Cole Tucker vividly remembers the conversation he and Hamilton High School alum Cody Bellinger had at Chase Field six years ago.
The two sat in the upper deck, looking down at the field below as the Arizona Diamondbacks took on the San Francisco Giants. Bellinger, a fourth-round pick in the 2013 MLB Draft, had just signed his rookie deal with the Los Angeles Dodgers. Tucker was still a junior at Mountain Pointe High School in Ahwatukee.
“I was like, ‘Dude, this is crazy, you just got drafted in the fourth-round and have a really good chance at playing in the big leagues,’” Tucker says. “I had the draft coming up the next year and I just thought how cool it would be for us to do that someday.”
Bellinger had his moment two seasons ago, when he was named the 2017 National League Rookie of the Year. Tucker’s moment came on April 20, when he made his big-league debut with the Pirates on a stormy day in Pittsburgh.
In the bottom of the fifth inning with the Pirates and Giants tied, 1-1, Tucker stepped into the batter’s box. With his family looking on, he hit a two-run homer that eventually gave the Pirates the win after the game was called due to weather after the fifth inning.
It was Tucker’s first career hit, one that resulted in him receiving a curtain call from Pirates’ fans.
“I remember being a kid watching D-backs games and seeing (Luis Gonzalez) get a curtain call,” Tucker says. “Never in my wildest dreams did I think I would be that guy. To go out there and hit that big homer and ultimately decide the game, it’s storybook. I didn’t see that coming but I’m really glad that it happened.
“My life is changed forever now because of it.”
Tucker, who returns to Chase Field with the Pirates May 13 to May 15, was one of the most sought-after prospects during his time at Mountain Pointe. He batted .405 his senior year with 30 RBIs and 5 home runs. He was drafted by the Pirates in the first-round of the 2014 MLB draft, and elected to sign right out of high school at 17.
He spent the last five years working his way through Pittsburgh’s farm system before receiving a call from Brian Esposito, the manager of triple-A affiliate Indianapolis Indians, around 11 p.m. Friday night.
“I wasn’t expecting to get called up but once I saw he was calling I kind of knew what was coming,” Tucker says. “I just kept telling him not to mess with me and he told me he wasn’t. Just being there and getting to experience that moment with my mom and then calling the rest of my family, it was a dream.”
Tucker’s mother, Erin, was already in Indianapolis visiting when he learned he would be starting at shortstop for the Pirates the following day. He immediately called his father, Jackie, who was still home in Phoenix with Tucker’s younger brother, Carson.
“I was just at the house with some of the boys, it was just a regular Friday night and then my dad started going crazy upstairs,” says Carson, a junior on Mountain Pointe’s varsity baseball team. “He facetimed me and we were all just so happy for him.”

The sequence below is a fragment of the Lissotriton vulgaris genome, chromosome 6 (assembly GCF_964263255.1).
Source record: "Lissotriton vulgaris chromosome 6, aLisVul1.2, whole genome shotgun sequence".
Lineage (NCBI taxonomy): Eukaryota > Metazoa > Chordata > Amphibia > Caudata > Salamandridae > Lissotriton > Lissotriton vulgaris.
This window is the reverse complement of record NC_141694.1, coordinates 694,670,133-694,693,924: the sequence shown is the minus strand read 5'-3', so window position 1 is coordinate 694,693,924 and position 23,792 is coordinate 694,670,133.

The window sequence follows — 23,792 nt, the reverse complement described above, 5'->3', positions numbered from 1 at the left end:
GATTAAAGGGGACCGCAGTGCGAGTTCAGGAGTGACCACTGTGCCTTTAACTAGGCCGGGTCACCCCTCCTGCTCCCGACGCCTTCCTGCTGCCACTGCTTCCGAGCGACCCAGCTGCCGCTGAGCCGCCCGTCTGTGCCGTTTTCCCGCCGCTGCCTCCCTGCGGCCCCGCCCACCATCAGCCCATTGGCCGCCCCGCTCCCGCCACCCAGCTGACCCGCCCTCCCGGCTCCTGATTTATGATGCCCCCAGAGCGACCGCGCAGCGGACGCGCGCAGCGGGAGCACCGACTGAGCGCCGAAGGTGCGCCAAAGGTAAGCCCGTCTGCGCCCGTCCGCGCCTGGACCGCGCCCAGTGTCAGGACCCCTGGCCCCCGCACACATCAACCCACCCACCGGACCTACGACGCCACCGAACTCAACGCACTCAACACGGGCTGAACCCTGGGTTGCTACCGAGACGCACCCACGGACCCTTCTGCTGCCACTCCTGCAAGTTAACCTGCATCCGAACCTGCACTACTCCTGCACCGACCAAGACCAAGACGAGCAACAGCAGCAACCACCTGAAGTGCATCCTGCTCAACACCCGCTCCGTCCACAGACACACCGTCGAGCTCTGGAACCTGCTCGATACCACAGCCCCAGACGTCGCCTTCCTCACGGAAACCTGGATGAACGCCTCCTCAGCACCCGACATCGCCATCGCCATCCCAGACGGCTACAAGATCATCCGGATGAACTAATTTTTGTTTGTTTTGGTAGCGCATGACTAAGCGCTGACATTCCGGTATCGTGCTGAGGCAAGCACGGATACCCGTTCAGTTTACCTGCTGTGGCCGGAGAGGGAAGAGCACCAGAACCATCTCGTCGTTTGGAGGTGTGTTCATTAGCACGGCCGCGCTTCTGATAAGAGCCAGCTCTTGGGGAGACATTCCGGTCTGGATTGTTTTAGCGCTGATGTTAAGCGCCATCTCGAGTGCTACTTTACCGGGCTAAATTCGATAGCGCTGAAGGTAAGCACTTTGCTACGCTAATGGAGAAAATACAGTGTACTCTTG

With little time to spare, Carson and Jackie immediately began packing. They boarded a plane in Phoenix at 5 a.m. and arrived in Pittsburgh at 3:15 p.m., just 45 minutes before first pitch.
“We didn’t get any sleep because we were so excited,” Carson says. “Just knowing everything he has gone through and all of his hard work, he reached his goal. It’s amazing.”
Even separated by thousands of miles, Cole and Carson’s bond remains as tight as it was when the two lived together in Phoenix. They remain in constant communication, calling or FaceTiming daily.
Like Cole was during his time at Mountain Pointe, Carson has already established himself as one of the top players in the nation. He committed to the University of Texas before the season, and continues to seek pointers from Cole.
Carson hasn’t given much thought into which route he would take if he were to be drafted after his senior season. But Cole is certain that he will have the opportunity to go pro as a first-round pick.
“When you compare a 17-year-old Cole Tucker to a 17-year-old Carson Tucker, Carson is the better player,” Cole says. “I wouldn’t say this for every round, but if he gets picked in the first round and it’s a life-changing opportunity, he should sign.
“But until that happens next June, he needs to continue to play with the same energy. That will allow him to get noticed. The sky is the limit if he does that.”
Cole says the entire moment still seems surreal. He’s been the subject of several social media posts from big-name outlets, and will even get recognized and stopped on the street for pictures.
It’s something he hasn’t ever experienced before, but he’s enjoying every moment.
“It’s wild to feel like a celebrity,” Tucker says. “But I’m the same 22-year-old kid that I was when I was in Indianapolis. That’s not going to change.”
Things have come full-circle for Tucker since that day six years ago at Chase Field. He and Bellinger are both in the big league, and have already made an impact for their respective teams.
Recently, in Los Angeles, Tucker and Bellinger met on the field for the first time as big leaguers. It was a moment the two had looked forward to their entire lives.
“To finally be able to be out there together as pros, what could be cooler?” Tucker says. ‘It’s going to be a really cool moment for our families.”